But as I said, I suppose none of this would be a problem if everyone drove the SMART car. You’ve seen one, right? The itty bitty car that looks like someone wrapped a grocery cart with metal and added a motor. I’m not sure how handy they are for a road trip because I can’t see any place to put luggage, although I suppose I could tow it in the child carrier I usually cart my daughter in behind my bicycle.

The point is, though, that a car this small is bound to get such great gas mileage that their owners aren’t prone to things like old gas station price signs. For a trip to the grocery store the SMART car is probably just the thing. And the really cool thing is, most grocery stores will let the SMART cars drive right on into the store, not that there’s room in it for much more than a gallon of milk and a loaf of bread.

But at least no one’s getting hurt.

Friday, May 22, 2009

Pray for Will Franklin Chapman

Read this for an update from Mary Beth Chapman. It was one year ago that a tragic accident took the life of their young daughter. Please pray for Will Franklin.

I really appreciate her rawness and honesty. Here it is:

Thursday, May 21, 2009

Math, YUK!

Yesterday I had an email exchange with my sister Ruth about her daughter’s geometry final today, and then a conversation with a colleague this morning about algebra and trignometry. Both were a reminder of how helpless I am when it comes to these subjects.

I can still recall the total confusion I experienced as a freshman in high school algebra class. (Well, it’s not that difficult to recall because I’m just as confused today). Here I am in this class, having done okay with basic math, and all of a sudden the teacher is writing a bunch of letters on the board with plus signs and minus signs and multiplication signs and division signs in between. We’re adding letters! Well, at least my classmates are. I never actually did. It was the weirdest thing sitting there in class and, I swear, the teacher wrote a bunch of letters on the board and asked, “What’s the answer?” and someone called out a number, and guess what, THEY WERE RIGHT. How’d they get that?

It was the same thing the following year with the same teacher in geometry. The only thing that saved me in that class is that the teacher gave the test in 2 parts. One day we’d have to write out the theorems. I had a good memory so I would ace that part of the test. The next day we’d have the second part of the test, putting those theorems to work in equations. He’d ask us to “prove” a variety of shapes: triangles, rectangles, etc. And I’d be thinking, “What do you mean, prove? What is there to prove? SOMEBODY DREW THAT SHAPE ON THE PAPER, IT’S AS PLAIN AS DAY. WHY DO I NEED TO PROVE IT?

My teacher was one of those who was such a natural at math that he couldn’t explain it to kids like me who didn’t get it. He could never “get” why we didn’t “get it,” so the explanations he offered missed the point entirely. “I’m still back in last year’s Algebra trying to figure out how you added letters. I’m not ready for this geometry stuff.”

When I was in grad school I had to take the dreaded Statistics course, which I actually passed with an A, for no apparent reason. Once we were working on an equation in class and I was having trouble figuring it out. Daniel, who was the youngest in the class (I was one of the older ones in the class) said, “Chuck, it’s just your basic Algebra.” I did some quick math and replied, “Daniel, the last time I had Algebra was the year you were born, and I didn’t get it then, either.” Of course, I was also the kid who never understood what they were teaching in science about the atom until Venus Flytrap explained it on an episode of WKRP in Cinncinnati.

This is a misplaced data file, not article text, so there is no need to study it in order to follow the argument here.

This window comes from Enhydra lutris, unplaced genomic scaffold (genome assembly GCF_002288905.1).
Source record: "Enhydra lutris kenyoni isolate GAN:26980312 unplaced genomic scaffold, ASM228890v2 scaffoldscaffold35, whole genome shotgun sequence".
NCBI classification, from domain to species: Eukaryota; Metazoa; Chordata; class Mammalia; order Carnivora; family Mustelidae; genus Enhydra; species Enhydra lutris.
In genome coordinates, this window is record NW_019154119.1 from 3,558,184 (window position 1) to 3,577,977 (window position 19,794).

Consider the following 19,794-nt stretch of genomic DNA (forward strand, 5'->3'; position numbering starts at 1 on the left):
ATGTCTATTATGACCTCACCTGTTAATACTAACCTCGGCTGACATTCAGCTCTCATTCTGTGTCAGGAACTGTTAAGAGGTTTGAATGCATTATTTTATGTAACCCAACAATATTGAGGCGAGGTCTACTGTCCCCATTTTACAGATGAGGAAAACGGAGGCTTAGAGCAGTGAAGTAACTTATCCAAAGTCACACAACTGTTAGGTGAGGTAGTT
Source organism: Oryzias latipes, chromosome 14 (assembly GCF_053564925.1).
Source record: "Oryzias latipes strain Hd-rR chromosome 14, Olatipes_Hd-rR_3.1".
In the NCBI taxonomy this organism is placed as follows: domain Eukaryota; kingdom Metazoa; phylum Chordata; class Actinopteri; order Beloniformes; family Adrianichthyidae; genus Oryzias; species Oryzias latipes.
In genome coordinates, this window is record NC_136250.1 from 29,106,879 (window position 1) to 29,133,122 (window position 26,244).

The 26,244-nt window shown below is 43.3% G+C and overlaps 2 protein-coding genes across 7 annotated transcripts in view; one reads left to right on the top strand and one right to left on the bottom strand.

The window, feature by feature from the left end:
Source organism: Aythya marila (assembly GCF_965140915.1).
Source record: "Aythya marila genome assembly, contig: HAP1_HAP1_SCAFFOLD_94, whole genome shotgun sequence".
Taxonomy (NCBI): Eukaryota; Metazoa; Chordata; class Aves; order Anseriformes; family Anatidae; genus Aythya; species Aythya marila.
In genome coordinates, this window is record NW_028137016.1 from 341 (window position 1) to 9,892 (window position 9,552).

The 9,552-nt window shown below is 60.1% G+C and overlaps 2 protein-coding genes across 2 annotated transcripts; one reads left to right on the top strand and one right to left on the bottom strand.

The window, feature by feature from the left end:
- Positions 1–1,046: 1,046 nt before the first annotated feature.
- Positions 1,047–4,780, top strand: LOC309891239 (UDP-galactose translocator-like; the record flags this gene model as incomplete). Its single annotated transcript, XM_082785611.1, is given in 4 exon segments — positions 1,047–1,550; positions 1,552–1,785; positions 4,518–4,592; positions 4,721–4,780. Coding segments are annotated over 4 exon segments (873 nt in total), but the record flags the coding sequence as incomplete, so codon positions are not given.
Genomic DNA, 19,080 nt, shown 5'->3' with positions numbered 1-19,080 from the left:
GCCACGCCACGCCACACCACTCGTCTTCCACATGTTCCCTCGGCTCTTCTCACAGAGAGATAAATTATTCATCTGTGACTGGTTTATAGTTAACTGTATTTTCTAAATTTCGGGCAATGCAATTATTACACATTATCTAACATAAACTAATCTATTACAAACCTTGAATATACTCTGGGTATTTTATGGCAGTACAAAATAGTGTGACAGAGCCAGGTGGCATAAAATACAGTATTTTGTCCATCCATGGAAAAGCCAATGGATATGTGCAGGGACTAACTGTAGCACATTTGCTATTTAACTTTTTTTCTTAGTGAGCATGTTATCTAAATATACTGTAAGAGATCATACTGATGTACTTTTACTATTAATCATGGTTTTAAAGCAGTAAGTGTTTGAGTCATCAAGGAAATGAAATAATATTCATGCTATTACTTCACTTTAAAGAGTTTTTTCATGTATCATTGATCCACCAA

Who was it who said, “as long as there are math tests there will be prayer in public schools”? I am sure Kirsten was praying today, and I hope her geometry final gets a good grade.

Thursday, March 26, 2009

Thriving Despite a Difficult Marriage

As a marriage counselor, I highly recommend the new book from NavPress titled Thriving Despite a Difficult Marriage by Michael and Chuck Misja. This book offers real hope to everyone who is married. In fact, while it is a good title, I am afraid some people will say, “My marriage isn’t difficult, so this isn’t the book for me.” And that would be a shame, because this book has a lot to say to every married person. In a sense, every married person is in a difficult marriage. I say that as a man who is happily married and would never choose anyone else as my wife. But if both parties to the marriage are truly alive, fully engaged with their intellects, emotions, and wills, there will be difficulty. You’re going to clash. That doesn’t mean you’ve failed, you have a bad marriage, it’s just the reality of relationships. It can add richness to your marriage, in fact, if you see differences as a blessing. To paraphrase Ruth Graham, if we both agree on everything one of us is unnecessary.

What I appreciate so much about Thriving Despite is that it keeps the focus where it should be, on me and my own sinful heart in the context of my marriage. Most Christian marriage books are focused on “how do I manipulate my partner into the behavior I want so that all my needs are met and I feel happy and fulfilled.” Of course, they’re not so blatant about it, but when you boil it down, that’s really what they’re saying.

The Misja brothers define the problem of difficult marriages like this:

“Simply put:

  • Your spouse does not offer what you long to receive.
  • He or she does not ask of you what you desire to give.
  • Consequently, you suffer the pain of disappointment.

    Your basic problem is:
  • You have difficulty keeping your heart alive and good in the face of ongoing, painful disappointment.”